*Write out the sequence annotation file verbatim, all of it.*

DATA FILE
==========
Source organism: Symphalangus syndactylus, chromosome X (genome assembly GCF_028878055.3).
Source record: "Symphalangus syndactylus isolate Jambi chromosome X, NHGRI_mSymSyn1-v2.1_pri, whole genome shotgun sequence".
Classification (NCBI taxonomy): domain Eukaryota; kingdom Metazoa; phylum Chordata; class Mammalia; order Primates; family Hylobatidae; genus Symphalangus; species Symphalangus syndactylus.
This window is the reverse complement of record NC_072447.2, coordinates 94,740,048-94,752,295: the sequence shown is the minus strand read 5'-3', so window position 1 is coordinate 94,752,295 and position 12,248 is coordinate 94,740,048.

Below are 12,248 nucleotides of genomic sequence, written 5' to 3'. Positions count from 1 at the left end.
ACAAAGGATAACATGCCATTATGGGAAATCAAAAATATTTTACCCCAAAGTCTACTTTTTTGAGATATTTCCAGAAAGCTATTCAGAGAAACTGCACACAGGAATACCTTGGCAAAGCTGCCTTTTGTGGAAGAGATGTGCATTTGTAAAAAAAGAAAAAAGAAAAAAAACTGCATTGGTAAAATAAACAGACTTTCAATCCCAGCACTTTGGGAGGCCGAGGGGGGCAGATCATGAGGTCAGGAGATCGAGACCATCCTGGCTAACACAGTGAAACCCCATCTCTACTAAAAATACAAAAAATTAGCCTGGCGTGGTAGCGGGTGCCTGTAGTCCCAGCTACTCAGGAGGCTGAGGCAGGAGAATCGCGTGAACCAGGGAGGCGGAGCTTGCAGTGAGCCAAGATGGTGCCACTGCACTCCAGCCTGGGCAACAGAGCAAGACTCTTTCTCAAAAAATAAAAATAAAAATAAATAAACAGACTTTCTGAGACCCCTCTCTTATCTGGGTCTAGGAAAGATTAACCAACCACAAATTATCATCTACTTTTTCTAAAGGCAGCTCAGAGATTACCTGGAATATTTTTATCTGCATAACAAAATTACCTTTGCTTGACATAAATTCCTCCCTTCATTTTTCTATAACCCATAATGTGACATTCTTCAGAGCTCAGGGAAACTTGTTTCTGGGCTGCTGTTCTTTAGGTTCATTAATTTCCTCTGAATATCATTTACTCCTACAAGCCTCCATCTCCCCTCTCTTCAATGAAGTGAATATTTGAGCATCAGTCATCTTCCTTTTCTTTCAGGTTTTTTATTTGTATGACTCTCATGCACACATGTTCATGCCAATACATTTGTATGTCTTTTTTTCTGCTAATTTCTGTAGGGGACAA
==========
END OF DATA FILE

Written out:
Source organism: Symphalangus syndactylus, chromosome X (genome assembly GCF_028878055.3).
Source record: "Symphalangus syndactylus isolate Jambi chromosome X, NHGRI_mSymSyn1-v2.1_pri, whole genome shotgun sequence".
Classification (NCBI taxonomy): domain Eukaryota; kingdom Metazoa; phylum Chordata; class Mammalia; order Primates; family Hylobatidae; genus Symphalangus; species Symphalangus syndactylus.
This window is the reverse complement of record NC_072447.2, coordinates 94,740,048-94,752,295: the sequence shown is the minus strand read 5'-3', so window position 1 is coordinate 94,752,295 and position 12,248 is coordinate 94,740,048.

Below are 12,248 nucleotides of genomic sequence, written 5' to 3'. Positions count from 1 at the left end.
ACAAAGGATAACATGCCATTATGGGAAATCAAAAATATTTTACCCCAAAGTCTACTTTTTTGAGATATTTCCAGAAAGCTATTCAGAGAAACTGCACACAGGAATACCTTGGCAAAGCTGCCTTTTGTGGAAGAGATGTGCATTTGTAAAAAAAGAAAAAAGAAAAAAAACTGCATTGGTAAAATAAACAGACTTTCAATCCCAGCACTTTGGGAGGCCGAGGGGGGCAGATCATGAGGTCAGGAGATCGAGACCATCCTGGCTAACACAGTGAAACCCCATCTCTACTAAAAATACAAAAAATTAGCCTGGCGTGGTAGCGGGTGCCTGTAGTCCCAGCTACTCAGGAGGCTGAGGCAGGAGAATCGCGTGAACCAGGGAGGCGGAGCTTGCAGTGAGCCAAGATGGTGCCACTGCACTCCAGCCTGGGCAACAGAGCAAGACTCTTTCTCAAAAAATAAAAATAAAAATAAATAAACAGACTTTCTGAGACCCCTCTCTTATCTGGGTCTAGGAAAGATTAACCAACCACAAATTATCATCTACTTTTTCTAAAGGCAGCTCAGAGATTACCTGGAATATTTTTATCTGCATAACAAAATTACCTTTGCTTGACATAAATTCCTCCCTTCATTTTTCTATAACCCATAATGTGACATTCTTCAGAGCTCAGGGAAACTTGTTTCTGGGCTGCTGTTCTTTAGGTTCATTAATTTCCTCTGAATATCATTTACTCCTACAAGCCTCCATCTCCCCTCTCTTCAATGAAGTGAATATTTGAGCATCAGTCATCTTCCTTTTCTTTCAGGTTTTTTATTTGTATGACTCTCATGCACACATGTTCATGCCAATACATTTGTATGTCTTTTTTTCTGCTAATTTCTGTAGGGGACAA